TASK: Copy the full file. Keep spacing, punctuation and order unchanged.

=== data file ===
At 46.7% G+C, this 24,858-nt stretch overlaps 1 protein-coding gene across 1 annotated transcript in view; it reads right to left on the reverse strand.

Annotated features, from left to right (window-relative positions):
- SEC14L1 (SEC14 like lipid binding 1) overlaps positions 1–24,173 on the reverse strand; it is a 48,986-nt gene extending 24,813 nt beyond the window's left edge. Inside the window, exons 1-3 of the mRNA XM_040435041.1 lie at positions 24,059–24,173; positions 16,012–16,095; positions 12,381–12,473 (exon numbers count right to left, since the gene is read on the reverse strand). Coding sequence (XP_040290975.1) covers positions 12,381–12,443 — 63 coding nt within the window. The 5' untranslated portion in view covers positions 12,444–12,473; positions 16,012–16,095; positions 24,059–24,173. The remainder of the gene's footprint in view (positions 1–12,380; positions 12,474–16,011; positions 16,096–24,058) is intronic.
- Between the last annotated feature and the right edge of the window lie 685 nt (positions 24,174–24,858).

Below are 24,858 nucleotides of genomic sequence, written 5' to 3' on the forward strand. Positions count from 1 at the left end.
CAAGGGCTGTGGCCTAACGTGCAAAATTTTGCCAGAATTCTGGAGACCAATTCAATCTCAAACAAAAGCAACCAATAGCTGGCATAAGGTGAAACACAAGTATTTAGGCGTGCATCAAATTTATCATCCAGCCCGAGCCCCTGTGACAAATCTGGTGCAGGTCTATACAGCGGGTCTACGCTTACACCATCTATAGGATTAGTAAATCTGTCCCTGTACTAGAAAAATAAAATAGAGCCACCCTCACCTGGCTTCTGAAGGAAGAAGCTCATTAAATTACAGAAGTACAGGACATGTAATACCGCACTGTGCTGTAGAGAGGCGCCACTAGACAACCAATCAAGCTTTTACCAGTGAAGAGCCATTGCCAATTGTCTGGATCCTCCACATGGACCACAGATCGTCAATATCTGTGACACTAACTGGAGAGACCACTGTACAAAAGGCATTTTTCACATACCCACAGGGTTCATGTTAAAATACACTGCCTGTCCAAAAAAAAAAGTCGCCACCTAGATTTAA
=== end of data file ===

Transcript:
At 46.7% G+C, this 24,858-nt stretch overlaps 1 protein-coding gene across 1 annotated transcript in view; it reads right to left on the reverse strand.

Annotated features, from left to right (window-relative positions):
- SEC14L1 (SEC14 like lipid binding 1) overlaps positions 1–24,173 on the reverse strand; it is a 48,986-nt gene extending 24,813 nt beyond the window's left edge. Inside the window, exons 1-3 of the mRNA XM_040435041.1 lie at positions 24,059–24,173; positions 16,012–16,095; positions 12,381–12,473 (exon numbers count right to left, since the gene is read on the reverse strand). Coding sequence (XP_040290975.1) covers positions 12,381–12,443 — 63 coding nt within the window. The 5' untranslated portion in view covers positions 12,444–12,473; positions 16,012–16,095; positions 24,059–24,173. The remainder of the gene's footprint in view (positions 1–12,380; positions 12,474–16,011; positions 16,096–24,058) is intronic.
- Between the last annotated feature and the right edge of the window lie 685 nt (positions 24,174–24,858).

Below are 24,858 nucleotides of genomic sequence, written 5' to 3' on the forward strand. Positions count from 1 at the left end.
CAAGGGCTGTGGCCTAACGTGCAAAATTTTGCCAGAATTCTGGAGACCAATTCAATCTCAAACAAAAGCAACCAATAGCTGGCATAAGGTGAAACACAAGTATTTAGGCGTGCATCAAATTTATCATCCAGCCCGAGCCCCTGTGACAAATCTGGTGCAGGTCTATACAGCGGGTCTACGCTTACACCATCTATAGGATTAGTAAATCTGTCCCTGTACTAGAAAAATAAAATAGAGCCACCCTCACCTGGCTTCTGAAGGAAGAAGCTCATTAAATTACAGAAGTACAGGACATGTAATACCGCACTGTGCTGTAGAGAGGCGCCACTAGACAACCAATCAAGCTTTTACCAGTGAAGAGCCATTGCCAATTGTCTGGATCCTCCACATGGACCACAGATCGTCAATATCTGTGACACTAACTGGAGAGACCACTGTACAAAAGGCATTTTTCACATACCCACAGGGTTCATGTTAAAATACACTGCCTGTCCAAAAAAAAAAGTCGCCACCTAGATTTAA